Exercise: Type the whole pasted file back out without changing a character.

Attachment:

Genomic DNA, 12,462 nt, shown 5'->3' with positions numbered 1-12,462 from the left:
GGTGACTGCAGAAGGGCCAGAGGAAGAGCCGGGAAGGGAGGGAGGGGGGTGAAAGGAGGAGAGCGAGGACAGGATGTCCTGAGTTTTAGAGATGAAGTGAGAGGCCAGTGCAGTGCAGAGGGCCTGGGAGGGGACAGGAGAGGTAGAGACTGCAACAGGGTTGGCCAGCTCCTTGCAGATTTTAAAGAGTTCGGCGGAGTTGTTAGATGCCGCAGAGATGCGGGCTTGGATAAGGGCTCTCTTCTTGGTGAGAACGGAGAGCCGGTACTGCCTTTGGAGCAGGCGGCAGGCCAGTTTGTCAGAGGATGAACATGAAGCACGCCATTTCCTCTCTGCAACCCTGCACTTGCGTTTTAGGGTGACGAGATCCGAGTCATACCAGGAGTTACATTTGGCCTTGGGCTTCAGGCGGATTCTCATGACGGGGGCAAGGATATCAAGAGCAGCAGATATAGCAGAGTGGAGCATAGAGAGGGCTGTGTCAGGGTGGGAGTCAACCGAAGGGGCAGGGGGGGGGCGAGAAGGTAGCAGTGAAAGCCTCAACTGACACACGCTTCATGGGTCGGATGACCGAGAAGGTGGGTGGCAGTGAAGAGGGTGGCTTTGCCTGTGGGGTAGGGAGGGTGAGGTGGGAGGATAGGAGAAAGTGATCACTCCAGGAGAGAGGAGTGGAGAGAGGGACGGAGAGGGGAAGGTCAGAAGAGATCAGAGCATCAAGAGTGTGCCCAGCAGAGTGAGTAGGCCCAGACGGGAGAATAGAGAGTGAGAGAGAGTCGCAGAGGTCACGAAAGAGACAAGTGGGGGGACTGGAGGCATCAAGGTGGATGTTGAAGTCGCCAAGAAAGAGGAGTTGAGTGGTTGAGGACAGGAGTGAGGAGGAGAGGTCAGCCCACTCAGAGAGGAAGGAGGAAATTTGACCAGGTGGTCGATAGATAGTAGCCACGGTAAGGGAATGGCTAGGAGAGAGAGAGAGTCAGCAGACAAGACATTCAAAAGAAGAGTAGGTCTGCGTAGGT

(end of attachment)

Genomic DNA, 12,462 nt, shown 5'->3' with positions numbered 1-12,462 from the left:
GGTGACTGCAGAAGGGCCAGAGGAAGAGCCGGGAAGGGAGGGAGGGGGGTGAAAGGAGGAGAGCGAGGACAGGATGTCCTGAGTTTTAGAGATGAAGTGAGAGGCCAGTGCAGTGCAGAGGGCCTGGGAGGGGACAGGAGAGGTAGAGACTGCAACAGGGTTGGCCAGCTCCTTGCAGATTTTAAAGAGTTCGGCGGAGTTGTTAGATGCCGCAGAGATGCGGGCTTGGATAAGGGCTCTCTTCTTGGTGAGAACGGAGAGCCGGTACTGCCTTTGGAGCAGGCGGCAGGCCAGTTTGTCAGAGGATGAACATGAAGCACGCCATTTCCTCTCTGCAACCCTGCACTTGCGTTTTAGGGTGACGAGATCCGAGTCATACCAGGAGTTACATTTGGCCTTGGGCTTCAGGCGGATTCTCATGACGGGGGCAAGGATATCAAGAGCAGCAGATATAGCAGAGTGGAGCATAGAGAGGGCTGTGTCAGGGTGGGAGTCAACCGAAGGGGCAGGGGGGGGGCGAGAAGGTAGCAGTGAAAGCCTCAACTGACACACGCTTCATGGGTCGGATGACCGAGAAGGTGGGTGGCAGTGAAGAGGGTGGCTTTGCCTGTGGGGTAGGGAGGGTGAGGTGGGAGGATAGGAGAAAGTGATCACTCCAGGAGAGAGGAGTGGAGAGAGGGACGGAGAGGGGAAGGTCAGAAGAGATCAGAGCATCAAGAGTGTGCCCAGCAGAGTGAGTAGGCCCAGACGGGAGAATAGAGAGTGAGAGAGAGTCGCAGAGGTCACGAAAGAGACAAGTGGGGGGACTGGAGGCATCAAGGTGGATGTTGAAGTCGCCAAGAAAGAGGAGTTGAGTGGTTGAGGACAGGAGTGAGGAGGAGAGGTCAGCCCACTCAGAGAGGAAGGAGGAAATTTGACCAGGTGGTCGATAGATAGTAGCCACGGTAAGGGAATGGCTAGGAGAGAGAGAGAGTCAGCAGACAAGACATTCAAAAGAAGAGTAGGTCTGCGTAGGT